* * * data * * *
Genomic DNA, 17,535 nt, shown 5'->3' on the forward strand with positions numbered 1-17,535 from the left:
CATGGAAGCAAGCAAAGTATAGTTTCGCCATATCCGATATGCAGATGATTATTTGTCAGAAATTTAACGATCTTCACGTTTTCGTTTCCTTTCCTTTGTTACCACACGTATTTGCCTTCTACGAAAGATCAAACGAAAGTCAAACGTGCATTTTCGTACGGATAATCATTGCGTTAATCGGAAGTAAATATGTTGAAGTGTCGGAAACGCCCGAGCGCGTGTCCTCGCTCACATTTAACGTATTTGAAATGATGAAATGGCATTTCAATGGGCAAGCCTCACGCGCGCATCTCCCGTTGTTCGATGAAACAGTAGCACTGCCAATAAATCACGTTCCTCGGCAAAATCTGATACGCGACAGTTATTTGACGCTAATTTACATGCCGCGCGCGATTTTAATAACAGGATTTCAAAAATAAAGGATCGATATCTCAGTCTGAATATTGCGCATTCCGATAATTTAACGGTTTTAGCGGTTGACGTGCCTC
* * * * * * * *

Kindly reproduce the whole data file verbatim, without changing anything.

Genomic DNA, 17,535 nt, shown 5'->3' on the forward strand with positions numbered 1-17,535 from the left:
CATGGAAGCAAGCAAAGTATAGTTTCGCCATATCCGATATGCAGATGATTATTTGTCAGAAATTTAACGATCTTCACGTTTTCGTTTCCTTTCCTTTGTTACCACACGTATTTGCCTTCTACGAAAGATCAAACGAAAGTCAAACGTGCATTTTCGTACGGATAATCATTGCGTTAATCGGAAGTAAATATGTTGAAGTGTCGGAAACGCCCGAGCGCGTGTCCTCGCTCACATTTAACGTATTTGAAATGATGAAATGGCATTTCAATGGGCAAGCCTCACGCGCGCATCTCCCGTTGTTCGATGAAACAGTAGCACTGCCAATAAATCACGTTCCTCGGCAAAATCTGATACGCGACAGTTATTTGACGCTAATTTACATGCCGCGCGCGATTTTAATAACAGGATTTCAAAAATAAAGGATCGATATCTCAGTCTGAATATTGCGCATTCCGATAATTTAACGGTTTTAGCGGTTGACGTGCCTC